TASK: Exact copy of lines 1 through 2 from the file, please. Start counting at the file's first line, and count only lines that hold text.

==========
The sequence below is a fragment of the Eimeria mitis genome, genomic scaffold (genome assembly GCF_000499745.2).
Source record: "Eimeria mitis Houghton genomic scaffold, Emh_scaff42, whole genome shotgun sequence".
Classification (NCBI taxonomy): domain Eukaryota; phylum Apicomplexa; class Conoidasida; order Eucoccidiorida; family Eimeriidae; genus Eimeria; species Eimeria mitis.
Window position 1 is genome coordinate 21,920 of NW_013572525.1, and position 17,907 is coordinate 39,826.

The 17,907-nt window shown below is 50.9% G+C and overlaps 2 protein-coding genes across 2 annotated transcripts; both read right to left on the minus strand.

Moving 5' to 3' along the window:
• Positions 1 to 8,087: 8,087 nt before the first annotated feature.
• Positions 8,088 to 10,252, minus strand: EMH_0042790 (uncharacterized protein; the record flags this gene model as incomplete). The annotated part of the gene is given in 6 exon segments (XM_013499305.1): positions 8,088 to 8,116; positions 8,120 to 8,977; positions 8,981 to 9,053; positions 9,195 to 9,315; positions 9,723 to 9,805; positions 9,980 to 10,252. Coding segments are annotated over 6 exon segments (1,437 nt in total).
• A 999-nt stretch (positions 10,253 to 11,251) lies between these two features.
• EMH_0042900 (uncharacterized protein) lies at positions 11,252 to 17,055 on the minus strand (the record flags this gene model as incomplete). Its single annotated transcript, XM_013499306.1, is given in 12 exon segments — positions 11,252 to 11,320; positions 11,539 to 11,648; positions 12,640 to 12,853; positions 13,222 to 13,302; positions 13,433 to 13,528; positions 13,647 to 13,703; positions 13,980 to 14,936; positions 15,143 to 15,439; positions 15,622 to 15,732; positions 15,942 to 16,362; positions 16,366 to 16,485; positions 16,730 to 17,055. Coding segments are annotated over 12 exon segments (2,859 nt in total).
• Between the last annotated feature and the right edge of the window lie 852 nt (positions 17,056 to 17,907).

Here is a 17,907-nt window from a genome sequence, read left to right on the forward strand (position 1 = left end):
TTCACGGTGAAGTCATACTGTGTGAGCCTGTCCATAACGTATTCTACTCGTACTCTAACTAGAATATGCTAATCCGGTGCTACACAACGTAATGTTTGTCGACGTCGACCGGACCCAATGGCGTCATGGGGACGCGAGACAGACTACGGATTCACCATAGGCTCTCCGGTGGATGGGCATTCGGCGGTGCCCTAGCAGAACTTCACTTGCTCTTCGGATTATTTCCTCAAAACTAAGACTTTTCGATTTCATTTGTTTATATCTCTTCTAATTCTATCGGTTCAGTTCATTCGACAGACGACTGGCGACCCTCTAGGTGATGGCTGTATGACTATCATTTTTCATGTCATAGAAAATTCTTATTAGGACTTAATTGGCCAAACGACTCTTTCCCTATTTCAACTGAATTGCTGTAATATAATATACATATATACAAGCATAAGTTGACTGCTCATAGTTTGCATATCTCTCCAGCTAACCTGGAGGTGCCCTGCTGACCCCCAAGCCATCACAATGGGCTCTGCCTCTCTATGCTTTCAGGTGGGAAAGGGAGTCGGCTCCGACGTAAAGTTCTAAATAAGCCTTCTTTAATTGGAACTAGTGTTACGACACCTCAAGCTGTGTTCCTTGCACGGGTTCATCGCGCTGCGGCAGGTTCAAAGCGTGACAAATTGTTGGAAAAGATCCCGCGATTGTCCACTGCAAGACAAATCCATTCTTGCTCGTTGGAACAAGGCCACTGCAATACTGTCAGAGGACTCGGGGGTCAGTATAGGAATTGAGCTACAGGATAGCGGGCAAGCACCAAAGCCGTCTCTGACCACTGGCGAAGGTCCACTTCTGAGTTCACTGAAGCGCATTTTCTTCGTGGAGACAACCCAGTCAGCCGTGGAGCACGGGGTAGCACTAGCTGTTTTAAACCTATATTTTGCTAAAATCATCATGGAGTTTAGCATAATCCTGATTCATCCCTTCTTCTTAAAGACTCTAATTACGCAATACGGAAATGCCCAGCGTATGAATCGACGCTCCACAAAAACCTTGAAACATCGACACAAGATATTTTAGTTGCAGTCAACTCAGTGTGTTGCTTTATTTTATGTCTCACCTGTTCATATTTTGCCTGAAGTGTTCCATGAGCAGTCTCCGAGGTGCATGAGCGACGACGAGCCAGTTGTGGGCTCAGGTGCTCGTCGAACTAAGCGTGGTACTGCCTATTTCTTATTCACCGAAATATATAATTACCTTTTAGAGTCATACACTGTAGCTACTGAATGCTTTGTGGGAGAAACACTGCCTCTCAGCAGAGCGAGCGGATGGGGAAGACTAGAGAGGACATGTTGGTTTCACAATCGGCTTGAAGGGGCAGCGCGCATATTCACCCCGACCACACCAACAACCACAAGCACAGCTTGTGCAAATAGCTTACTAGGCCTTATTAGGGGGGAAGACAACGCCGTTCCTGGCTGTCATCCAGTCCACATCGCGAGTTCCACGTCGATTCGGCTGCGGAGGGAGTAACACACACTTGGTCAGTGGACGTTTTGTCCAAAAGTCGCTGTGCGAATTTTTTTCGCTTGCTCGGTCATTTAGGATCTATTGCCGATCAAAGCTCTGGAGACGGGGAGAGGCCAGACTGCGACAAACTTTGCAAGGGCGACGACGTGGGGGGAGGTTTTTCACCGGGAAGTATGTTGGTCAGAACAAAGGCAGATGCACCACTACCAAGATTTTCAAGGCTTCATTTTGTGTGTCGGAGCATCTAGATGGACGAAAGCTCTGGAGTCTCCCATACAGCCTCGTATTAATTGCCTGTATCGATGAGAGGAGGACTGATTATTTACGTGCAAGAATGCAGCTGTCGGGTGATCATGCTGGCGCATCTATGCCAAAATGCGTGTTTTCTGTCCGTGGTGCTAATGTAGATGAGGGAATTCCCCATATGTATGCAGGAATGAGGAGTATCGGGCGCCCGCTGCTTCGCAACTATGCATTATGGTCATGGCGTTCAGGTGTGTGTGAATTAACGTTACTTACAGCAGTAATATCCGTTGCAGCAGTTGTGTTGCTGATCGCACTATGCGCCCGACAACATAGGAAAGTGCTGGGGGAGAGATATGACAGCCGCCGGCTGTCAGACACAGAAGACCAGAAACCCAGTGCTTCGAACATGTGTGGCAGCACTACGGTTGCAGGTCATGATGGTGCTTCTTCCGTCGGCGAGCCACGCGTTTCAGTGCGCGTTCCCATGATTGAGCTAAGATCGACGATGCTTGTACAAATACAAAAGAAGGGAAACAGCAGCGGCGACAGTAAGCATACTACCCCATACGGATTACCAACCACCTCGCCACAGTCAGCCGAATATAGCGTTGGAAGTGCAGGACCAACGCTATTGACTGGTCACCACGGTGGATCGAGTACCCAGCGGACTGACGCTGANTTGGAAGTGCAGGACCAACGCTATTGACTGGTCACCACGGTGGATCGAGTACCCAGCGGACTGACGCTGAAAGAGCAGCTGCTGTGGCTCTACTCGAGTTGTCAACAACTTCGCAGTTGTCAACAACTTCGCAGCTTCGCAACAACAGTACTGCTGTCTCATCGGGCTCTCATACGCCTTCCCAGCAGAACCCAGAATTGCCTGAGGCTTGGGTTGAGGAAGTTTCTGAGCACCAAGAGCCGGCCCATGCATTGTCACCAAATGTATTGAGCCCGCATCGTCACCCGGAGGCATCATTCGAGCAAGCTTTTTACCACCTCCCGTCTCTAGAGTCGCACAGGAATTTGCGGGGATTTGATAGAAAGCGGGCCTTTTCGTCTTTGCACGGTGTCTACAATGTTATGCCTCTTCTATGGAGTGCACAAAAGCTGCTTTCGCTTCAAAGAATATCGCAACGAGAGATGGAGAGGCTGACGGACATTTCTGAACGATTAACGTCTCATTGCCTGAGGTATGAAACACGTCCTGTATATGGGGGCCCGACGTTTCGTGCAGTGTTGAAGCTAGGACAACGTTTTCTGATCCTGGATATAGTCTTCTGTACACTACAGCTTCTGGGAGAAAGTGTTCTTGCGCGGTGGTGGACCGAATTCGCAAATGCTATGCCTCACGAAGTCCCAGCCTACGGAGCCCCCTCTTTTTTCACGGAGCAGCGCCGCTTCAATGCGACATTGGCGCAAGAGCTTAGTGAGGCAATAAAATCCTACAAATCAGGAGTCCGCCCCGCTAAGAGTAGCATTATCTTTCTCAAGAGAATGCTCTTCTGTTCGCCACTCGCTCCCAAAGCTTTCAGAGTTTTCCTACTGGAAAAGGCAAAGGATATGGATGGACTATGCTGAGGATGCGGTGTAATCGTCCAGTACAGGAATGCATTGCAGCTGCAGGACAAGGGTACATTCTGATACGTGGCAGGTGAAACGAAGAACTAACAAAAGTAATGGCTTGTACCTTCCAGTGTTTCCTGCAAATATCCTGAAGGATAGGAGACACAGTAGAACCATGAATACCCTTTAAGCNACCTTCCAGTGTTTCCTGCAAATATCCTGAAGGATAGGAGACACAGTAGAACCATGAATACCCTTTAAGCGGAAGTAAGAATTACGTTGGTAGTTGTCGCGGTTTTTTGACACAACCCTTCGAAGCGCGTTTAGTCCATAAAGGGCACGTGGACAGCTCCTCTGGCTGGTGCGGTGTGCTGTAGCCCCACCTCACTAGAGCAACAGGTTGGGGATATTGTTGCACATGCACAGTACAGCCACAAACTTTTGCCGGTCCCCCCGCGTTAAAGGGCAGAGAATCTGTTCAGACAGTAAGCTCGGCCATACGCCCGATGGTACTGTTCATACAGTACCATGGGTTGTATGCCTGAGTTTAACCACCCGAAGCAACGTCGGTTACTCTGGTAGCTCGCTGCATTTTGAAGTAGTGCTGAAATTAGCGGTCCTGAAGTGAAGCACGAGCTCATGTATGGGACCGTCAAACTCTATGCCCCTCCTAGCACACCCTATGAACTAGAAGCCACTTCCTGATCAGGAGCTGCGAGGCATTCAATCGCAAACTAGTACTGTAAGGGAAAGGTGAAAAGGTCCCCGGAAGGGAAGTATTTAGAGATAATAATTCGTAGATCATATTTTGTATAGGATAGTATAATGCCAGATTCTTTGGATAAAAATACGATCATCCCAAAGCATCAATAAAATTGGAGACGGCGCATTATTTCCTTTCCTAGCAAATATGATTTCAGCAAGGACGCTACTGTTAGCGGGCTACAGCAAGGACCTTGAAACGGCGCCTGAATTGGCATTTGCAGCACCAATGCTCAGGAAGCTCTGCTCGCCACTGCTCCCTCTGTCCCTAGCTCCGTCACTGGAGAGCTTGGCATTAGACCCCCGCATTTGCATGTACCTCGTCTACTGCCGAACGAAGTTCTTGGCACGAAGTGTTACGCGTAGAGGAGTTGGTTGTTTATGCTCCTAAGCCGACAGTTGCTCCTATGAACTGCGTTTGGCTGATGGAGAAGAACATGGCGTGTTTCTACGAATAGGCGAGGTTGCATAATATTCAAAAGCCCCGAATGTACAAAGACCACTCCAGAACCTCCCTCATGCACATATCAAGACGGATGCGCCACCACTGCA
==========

The sequence below is a fragment of the Eimeria mitis genome, genomic scaffold (genome assembly GCF_000499745.2).
Source record: "Eimeria mitis Houghton genomic scaffold, Emh_scaff42, whole genome shotgun sequence".